Neither is Vijay infantilised nor does he believe the world owes him anything. It is easy to say, why doesn’t he get a job? But, unfortunately, it is not easy to get a job then — or now. Almost at the beginning of the film, an editor of a magazine rejects his ghazals because they are not about traditional subjects such as flowers and birds, but about poverty and unemployment. Thrown out of his house by his brothers — who will have no hesitation in claiming royalties for his poems once he becomes famous — Vijay, desperate to keep his body and soul together, tries to earn a few paisa as a coolie at New Market.
 
In a brilliant cameo, Bengali actor Tulsi Chakraborty (who would perform his career-defining role in Satyajit Ray Parash Pathar next year) hires him to carry his load and pays him with a coin. Later, when Vijay tries to pay for food with the same coin, he finds he has been cheated — the coin is a counterfeit. Later, when Vijay gets a job as an editorial assistant with Ghosh’s (Rehman) publishing company, he is called to his employer’s home to serve drinks to guests. At one level, this is an expression of Ghosh’s jealous for his wife, Meena’s (Mala Sinha), college paramour. But can you think of the owner of a company asking his employees to perform such tasks at his home now? Ghosh rejects his ghazals nonchalantly because Vijay is not famous, but has no hesitation is publishing them later, when he realises the book can be a bestseller.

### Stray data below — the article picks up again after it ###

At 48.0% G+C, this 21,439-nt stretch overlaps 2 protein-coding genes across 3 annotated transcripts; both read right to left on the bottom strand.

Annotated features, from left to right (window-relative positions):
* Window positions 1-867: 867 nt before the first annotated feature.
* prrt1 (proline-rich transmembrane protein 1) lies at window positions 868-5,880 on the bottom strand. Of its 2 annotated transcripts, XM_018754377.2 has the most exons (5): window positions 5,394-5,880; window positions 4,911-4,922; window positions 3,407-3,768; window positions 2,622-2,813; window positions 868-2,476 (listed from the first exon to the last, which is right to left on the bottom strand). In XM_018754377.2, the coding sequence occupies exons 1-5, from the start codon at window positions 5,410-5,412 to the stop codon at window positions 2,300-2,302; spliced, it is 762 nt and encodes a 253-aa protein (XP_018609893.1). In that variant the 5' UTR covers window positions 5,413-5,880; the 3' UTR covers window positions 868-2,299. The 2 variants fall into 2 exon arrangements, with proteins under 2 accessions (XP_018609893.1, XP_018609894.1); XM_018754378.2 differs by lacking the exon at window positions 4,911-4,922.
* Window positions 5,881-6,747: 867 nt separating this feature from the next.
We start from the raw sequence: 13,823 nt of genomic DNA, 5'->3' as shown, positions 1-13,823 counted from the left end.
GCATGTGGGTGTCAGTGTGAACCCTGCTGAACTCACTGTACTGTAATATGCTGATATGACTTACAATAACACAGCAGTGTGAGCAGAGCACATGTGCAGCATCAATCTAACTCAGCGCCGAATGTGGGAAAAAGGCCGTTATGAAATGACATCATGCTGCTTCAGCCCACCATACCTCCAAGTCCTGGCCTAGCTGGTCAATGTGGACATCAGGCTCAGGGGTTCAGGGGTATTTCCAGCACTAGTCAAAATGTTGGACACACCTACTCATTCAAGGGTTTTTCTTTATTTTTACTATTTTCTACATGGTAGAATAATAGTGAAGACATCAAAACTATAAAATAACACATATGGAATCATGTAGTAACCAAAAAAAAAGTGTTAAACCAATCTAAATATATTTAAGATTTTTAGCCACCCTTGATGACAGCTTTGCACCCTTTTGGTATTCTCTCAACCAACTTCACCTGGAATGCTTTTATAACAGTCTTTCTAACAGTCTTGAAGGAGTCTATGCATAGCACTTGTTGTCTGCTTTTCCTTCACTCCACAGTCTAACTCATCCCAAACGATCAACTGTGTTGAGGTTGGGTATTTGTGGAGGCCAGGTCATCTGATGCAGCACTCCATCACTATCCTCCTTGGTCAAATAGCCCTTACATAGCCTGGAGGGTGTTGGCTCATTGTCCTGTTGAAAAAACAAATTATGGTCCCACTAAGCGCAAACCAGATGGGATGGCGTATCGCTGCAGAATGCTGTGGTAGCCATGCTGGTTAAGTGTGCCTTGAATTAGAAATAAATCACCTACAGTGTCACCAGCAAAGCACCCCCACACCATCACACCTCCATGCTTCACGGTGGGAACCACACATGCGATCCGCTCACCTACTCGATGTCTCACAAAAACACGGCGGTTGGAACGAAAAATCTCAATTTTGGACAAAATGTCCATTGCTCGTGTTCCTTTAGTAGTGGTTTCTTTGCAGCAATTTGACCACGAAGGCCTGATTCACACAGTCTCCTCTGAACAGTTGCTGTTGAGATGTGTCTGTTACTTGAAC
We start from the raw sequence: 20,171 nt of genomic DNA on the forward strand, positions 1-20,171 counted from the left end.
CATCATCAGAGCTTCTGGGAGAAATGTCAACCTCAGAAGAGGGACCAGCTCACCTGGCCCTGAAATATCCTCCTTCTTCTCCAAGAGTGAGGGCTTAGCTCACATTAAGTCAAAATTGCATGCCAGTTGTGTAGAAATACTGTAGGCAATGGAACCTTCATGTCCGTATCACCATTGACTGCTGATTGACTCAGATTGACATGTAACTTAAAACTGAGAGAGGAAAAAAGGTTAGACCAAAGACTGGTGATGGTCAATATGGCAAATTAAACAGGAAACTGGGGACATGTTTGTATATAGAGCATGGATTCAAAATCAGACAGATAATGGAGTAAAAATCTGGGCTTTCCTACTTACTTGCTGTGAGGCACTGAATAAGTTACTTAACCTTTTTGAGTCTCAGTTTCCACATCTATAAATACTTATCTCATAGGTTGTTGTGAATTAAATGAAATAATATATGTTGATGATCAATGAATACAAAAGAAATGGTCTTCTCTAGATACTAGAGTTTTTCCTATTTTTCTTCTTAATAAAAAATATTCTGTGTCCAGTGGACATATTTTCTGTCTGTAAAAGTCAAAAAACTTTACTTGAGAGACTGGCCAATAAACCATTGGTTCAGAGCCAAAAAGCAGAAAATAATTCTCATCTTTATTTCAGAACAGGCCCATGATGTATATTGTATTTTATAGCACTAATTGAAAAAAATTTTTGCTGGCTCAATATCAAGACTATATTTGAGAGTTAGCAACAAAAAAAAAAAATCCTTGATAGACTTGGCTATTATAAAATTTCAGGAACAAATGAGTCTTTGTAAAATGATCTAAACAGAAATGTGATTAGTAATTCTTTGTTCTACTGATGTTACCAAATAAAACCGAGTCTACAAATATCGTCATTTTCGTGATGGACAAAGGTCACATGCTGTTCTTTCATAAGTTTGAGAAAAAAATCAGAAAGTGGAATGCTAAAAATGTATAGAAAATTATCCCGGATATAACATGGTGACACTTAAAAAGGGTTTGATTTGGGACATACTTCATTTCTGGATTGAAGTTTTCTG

Sahir Ludhianvi, who wrote the lyrics for the film’s songs, would have known a thing or two about the value of poetry in the market. According some sources, the lyrics of Pyaasa’s songs became so popular that music director S D Burman refused to work with Ludhianvi in future projects. A proud man himself, Ludhianvi insisted on music directors setting his words to music than the other way round, as was and continues to be common in Bollywood. He also demanded that while playing his songs, All India Radio mentioned him, along with the singer and the music director. Unlike Vijay, Ludhianvi knew how to negotiate the cut-throat world of Hindi cinema; he was best friends with Yash Chopra, and wrote a ghazal on the latter’s wedding.
 
“Poetry may lie at the centre of the plot, but Pyaasa’s driving theme is money. Whether it’s a poet or a sex worker, the world seems intent upon making them sell themselves,” writes Trisha Gupta in her blog chhotahazari. The poet Vijay identifies not with the rich publishers, the worldly-wise friends and brothers who would betray him at the drop of a hat, but with the prostitute Gulabo (Waheeda Rehman) and telmalaashiwala Abdul Sattar (Johnny Walker). This underclass characters on the fringe are the ones who come to his aide: Sattar helps Vijay escape from the madhouse where he has been locked up; Gulabo pays for his food when he can’t, and gets his book of poems published, resurrecting him from obscurity. In this context, when a Christ-like Vijay challenges the world in “Ye duniya aagar mil bhi jaaye toh kya hai?” he is truly rejecting the world of commercial transactions.

First Published: Fri, September 15 2017. 13:02 IST
RECOMMENDED FOR YOU